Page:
For Immediate Release:
February 12, 2013
Contact: Harvey Rice
Controller Butkovitz Says School District’s Closure Plan Overstates Revenues
City Controller issues report on School District’s plan to close almost 40 schools
Report on the School District of Philadelphia’s School Closure Plan
PHILADELPHIA – City Controller Alan Butkovitz today released a report on the School District of Philadelphia’s school closure plan that indicates the District’s projected revenues and savings are overstated by millions of dollars.
The Controller’s report reviewed the School District’s plan to close almost 40 schools, which would generate $28 million from the sale of property over five years, as well as the additional annual savings of $28 million from the closure of the schools.
“The School District’s revenues and savings projections of these closed schools is somewhat misleading and based on a few tenuous assumptions,” said Butkovitz, at today’s City Council Committee on Education.
“It is unlikely that even under the best of conditions in the real estate market the District will sell 36 additional properties,” said Butkovitz. “It is unwise to count on a short-term cash infusion on either the revenue or the expenditure side.”
According to Butkovitz, the real estate market surrounding these schools suggests that many of these properties will remain vacant for years to come.
“Many of the decommissioned properties will remain vacant for at least five years,” said Butkovitz. “They will not generate revenue but rather they will accrue significant carrying costs.”
For most of the buildings on the School District’s proposed closure list, utilities costs represent between 20 and 50 percent of facilities expenses. This could cost the District about $5 million in the first two years after the closures, $3.5 million over the subsequent three years, and an additional $1.5 million annually for five years thereafter.
In addition to reviewing the costs projected by the School District, the Controller analyzed the impact of blight from the shuttered schools and found the total “Neighborhood Blight Effect” could be as much as $86 million. It is estimated that blight could decrease the average property value by almost $2,000.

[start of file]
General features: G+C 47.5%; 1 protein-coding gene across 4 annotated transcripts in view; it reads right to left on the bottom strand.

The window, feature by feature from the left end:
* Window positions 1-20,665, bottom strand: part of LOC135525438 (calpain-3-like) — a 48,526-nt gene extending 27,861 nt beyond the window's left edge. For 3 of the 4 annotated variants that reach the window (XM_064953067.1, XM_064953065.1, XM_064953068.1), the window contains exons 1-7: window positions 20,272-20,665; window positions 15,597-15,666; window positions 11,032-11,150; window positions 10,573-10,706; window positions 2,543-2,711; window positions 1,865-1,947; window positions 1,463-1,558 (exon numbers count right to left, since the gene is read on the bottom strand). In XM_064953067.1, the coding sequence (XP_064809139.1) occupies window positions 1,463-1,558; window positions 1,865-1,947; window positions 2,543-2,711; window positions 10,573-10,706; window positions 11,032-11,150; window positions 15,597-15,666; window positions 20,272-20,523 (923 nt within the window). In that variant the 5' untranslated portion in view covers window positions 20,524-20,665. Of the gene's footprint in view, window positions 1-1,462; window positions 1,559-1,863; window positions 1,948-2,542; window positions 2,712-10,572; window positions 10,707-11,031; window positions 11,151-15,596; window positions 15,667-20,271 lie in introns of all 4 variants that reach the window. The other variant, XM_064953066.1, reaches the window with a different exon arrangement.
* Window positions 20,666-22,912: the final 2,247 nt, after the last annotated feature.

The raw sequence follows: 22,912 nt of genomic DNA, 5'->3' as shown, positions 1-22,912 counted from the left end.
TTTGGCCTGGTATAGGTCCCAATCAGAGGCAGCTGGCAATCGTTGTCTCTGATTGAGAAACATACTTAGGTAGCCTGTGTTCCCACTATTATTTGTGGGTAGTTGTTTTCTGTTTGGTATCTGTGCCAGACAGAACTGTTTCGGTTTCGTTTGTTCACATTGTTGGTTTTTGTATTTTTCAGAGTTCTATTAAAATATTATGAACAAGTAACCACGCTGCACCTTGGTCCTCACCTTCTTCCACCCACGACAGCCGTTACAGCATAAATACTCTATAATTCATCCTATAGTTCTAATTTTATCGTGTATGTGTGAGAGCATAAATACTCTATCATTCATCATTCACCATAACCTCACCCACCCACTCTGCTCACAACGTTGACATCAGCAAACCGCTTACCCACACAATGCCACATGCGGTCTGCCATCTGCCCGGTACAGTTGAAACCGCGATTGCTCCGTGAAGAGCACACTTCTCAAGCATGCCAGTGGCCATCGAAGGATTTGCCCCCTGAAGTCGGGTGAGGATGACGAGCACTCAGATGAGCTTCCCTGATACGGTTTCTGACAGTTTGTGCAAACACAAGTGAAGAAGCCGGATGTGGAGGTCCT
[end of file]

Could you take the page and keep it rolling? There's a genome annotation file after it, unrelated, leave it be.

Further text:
“In communities still suffering major equity losses due to the global financial crisis and the long-term general disinvestment in many Philadelphia neighborhoods, this additional equity loss could prove devastating,” said Butkovitz.
As the Controller found in his 2011 Review of Vacant School Buildings, school buildings that remain vacant for long periods of time become magnets for drugs, crime, and neighborhood-endangering fires.
The Controller’s report on the School District’s closure plan also found that in one-third of the cases, students will be transferring from a school with a higher School Performance Index (SPI) to a school with a lower SPI. Students at Roosevelt, Carroll, Shaw and Pepper will be transferring to lower-performing schools at considerable distance from their homes.
“It’s questionable whether the School District’s closure plan is adequately linked to the District’s stated commitment to improving academic outcomes,” said Butkovitz. “Thousands of families may face significant obstacles created by the school transfers, some of which will mean that students will be forced to travel into unfamiliar neighborhoods to attend new schools.”